With the FUE method of hair extraction, small circular scars are left but they are barely noticeable even with a shaved head. The key is not to overharvest, to leave enough hairs in between the FUE sites so that they provide sufficient coverage.
Is follicular unit extraction FUE painful?
Typically an oral sedative (Ambien) and an anxiolytic (Valium) are given at the start of the follicular transfer procedure to relax the patient and make it more tolerable to be on the stomach for up to several hours. Follicular unit extraction (FUE) hair transplant involves first numbing the area with a solution of lidocaine with epinephrine as well as a longer lasting anesthetic called bupivacaine. Once this is done the harvesting is not a painful process. You may feel some pressure but there is no sharp pain. There is minimal discomfort during the recovery process.
What are the contraindications for follicular unit extraction?
The contraindications to FUE include:
- Medical conditions that are not compatible with local anesthesia containing epinephrine
- Autoimmune alopecia areata, in which the body will continue to try and destroy the hair follicles
- Lack of adequate donor hair
What are the alternatives to follicular unit extraction?
The primary alternative to FUE is called the strip method, or FUT (follicular unit transplantation). FUT involves cutting out a strip of tissue to the depth of the hair follicles. The resultant wound is closed with suture. The hairs are then processed by technicians outside of the body to prepare for transplantation. The advantage of FUT is the speed of removal and potential for a greater number of hairs. The disadvantages are a lengthier and more uncomfortable recovery as well as the linear scar that forms.
Does follicular unit extraction (FUE) hair transplant work?
Yes. In experienced hands, the rate of transection (cutting through the hair follicle and destroying it) during FUE is very low (4-6%). The small punch sizes used today lend well to a speedy recovery with minimal discomfort at the donor area.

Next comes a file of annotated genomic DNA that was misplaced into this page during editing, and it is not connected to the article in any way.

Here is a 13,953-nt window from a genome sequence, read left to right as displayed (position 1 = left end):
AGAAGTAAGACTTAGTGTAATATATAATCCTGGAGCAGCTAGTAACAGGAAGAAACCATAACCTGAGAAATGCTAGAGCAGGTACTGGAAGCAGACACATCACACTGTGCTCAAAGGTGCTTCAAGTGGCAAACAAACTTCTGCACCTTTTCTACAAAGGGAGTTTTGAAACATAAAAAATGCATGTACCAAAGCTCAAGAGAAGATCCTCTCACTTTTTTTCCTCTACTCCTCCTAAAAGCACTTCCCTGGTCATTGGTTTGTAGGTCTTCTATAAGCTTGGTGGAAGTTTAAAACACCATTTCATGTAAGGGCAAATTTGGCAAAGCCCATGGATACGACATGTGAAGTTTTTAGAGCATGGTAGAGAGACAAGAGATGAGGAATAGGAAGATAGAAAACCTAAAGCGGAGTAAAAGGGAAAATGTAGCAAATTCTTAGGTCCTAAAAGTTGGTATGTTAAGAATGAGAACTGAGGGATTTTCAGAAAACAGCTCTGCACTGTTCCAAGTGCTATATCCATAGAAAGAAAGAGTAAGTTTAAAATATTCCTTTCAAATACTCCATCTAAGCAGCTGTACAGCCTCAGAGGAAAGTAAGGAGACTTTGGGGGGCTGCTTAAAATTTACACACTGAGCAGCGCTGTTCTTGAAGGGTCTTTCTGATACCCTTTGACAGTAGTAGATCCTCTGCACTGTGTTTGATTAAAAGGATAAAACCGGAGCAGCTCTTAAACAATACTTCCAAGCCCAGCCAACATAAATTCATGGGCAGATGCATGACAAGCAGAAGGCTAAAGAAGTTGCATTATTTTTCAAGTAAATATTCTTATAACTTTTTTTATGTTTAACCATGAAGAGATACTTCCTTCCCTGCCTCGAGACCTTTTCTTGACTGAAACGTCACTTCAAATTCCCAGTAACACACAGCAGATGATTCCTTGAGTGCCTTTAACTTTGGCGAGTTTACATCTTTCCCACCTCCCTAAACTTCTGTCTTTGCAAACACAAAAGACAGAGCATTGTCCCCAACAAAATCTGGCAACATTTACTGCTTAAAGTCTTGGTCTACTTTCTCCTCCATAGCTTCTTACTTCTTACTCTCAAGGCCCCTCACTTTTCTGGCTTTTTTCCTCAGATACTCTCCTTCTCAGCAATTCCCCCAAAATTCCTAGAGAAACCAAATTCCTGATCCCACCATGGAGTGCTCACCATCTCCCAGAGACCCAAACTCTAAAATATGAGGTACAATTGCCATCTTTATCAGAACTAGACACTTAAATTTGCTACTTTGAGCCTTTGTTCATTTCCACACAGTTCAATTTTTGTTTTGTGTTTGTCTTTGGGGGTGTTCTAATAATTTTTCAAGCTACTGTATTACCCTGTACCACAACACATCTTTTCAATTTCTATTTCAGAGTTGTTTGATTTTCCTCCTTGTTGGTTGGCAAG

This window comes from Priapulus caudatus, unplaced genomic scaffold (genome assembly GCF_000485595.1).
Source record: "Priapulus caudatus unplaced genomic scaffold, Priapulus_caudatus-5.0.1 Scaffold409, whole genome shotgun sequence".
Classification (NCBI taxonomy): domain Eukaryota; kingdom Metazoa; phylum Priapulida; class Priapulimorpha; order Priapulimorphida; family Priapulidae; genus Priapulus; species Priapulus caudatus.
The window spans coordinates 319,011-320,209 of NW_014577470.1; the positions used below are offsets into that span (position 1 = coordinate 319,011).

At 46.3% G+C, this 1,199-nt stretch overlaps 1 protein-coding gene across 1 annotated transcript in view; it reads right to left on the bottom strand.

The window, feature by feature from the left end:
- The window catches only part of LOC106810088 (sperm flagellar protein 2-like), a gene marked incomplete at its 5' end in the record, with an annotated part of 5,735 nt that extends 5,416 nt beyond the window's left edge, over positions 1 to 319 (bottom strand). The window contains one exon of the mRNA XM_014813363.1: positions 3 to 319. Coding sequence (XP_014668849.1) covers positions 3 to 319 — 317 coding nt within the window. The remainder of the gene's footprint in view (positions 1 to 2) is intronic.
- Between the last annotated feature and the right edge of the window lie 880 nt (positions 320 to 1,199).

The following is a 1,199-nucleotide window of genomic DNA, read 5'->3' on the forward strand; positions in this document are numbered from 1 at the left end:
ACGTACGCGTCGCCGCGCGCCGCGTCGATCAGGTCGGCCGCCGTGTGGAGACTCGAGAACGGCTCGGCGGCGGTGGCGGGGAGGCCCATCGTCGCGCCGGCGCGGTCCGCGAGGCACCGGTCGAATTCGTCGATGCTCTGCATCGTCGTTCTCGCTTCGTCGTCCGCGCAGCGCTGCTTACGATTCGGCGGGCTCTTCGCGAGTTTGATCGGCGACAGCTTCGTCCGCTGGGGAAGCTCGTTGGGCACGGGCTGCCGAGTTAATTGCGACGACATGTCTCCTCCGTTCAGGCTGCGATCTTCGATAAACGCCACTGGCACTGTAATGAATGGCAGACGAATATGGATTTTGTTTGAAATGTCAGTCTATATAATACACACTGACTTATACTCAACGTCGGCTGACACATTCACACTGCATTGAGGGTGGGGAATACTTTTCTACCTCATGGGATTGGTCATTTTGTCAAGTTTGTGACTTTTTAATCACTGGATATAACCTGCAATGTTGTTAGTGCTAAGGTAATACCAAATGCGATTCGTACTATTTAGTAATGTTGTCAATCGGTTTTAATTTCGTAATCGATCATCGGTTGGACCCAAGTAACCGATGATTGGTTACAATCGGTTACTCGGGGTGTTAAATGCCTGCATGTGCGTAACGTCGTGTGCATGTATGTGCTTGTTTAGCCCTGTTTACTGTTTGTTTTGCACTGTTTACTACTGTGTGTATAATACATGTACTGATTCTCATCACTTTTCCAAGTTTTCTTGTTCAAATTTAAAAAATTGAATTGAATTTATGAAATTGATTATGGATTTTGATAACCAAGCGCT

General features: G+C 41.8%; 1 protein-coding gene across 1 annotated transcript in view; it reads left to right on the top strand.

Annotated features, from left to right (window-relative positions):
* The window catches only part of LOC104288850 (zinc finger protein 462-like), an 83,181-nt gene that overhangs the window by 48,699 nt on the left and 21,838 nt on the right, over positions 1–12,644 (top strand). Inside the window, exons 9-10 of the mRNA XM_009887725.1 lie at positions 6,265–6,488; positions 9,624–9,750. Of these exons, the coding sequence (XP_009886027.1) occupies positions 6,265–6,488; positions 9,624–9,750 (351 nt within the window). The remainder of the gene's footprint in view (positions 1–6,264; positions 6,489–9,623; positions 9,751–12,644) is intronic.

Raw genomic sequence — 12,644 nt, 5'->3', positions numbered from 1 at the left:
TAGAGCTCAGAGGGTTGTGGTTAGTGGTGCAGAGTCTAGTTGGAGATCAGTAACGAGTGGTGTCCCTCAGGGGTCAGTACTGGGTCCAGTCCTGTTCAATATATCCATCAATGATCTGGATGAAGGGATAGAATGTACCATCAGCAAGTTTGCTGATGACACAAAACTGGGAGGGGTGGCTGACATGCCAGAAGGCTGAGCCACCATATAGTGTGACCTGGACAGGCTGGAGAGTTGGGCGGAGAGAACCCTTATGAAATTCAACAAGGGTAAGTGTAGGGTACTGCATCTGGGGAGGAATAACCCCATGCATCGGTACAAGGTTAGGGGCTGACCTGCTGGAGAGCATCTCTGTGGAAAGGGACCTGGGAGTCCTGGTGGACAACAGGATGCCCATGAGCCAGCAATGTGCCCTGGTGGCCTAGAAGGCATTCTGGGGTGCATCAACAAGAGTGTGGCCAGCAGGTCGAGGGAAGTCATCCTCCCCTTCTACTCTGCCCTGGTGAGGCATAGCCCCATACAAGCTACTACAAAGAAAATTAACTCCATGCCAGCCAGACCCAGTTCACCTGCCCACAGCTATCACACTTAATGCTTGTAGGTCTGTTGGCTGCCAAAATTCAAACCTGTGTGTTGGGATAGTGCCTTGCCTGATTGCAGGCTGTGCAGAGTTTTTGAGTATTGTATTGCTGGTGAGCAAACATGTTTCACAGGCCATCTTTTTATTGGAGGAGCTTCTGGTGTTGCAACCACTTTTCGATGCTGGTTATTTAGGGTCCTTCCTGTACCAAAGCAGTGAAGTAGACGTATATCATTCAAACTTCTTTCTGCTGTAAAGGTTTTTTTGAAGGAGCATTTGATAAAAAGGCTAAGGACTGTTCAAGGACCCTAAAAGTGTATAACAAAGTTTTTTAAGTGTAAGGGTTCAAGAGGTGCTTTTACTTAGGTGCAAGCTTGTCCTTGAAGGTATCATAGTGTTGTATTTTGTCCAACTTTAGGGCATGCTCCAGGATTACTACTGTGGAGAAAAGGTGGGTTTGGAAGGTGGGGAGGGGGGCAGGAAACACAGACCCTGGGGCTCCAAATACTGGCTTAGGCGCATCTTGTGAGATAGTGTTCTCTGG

Are patients satisfied after FUE?
Yes. FUE is the most modern method of hair extraction for a hair transplant. Patients enjoy the less invasive nature of follicular unit extraction (FUE) hair transplant compared to a strip procedure which results in less downtime and less visible scarring.
What is the cost of follicular unit extraction (FUE)?
The cost of FUE usually depends on the number of grafts extracted, though it can also run a flat rate in some clinics. For per graft cost, the going rate in NYC is $5-8 per graft for standard scalp hair restoration. Cost may be higher for more specialized procedures, such as eyebrow transplant or body hair transplant.
Who is the best follicular unit extraction (FUE) hair transplant surgeon in NYC?
There are few surgeons in the United States that know how to perform their own follicular unit extraction (FUE) hair transplant procedures, as most rely on hair technicians for the majority of the work. Dr.Linkov personally performs the FUE hair transplant in NYC to ensure the best results in a clean and safe environment.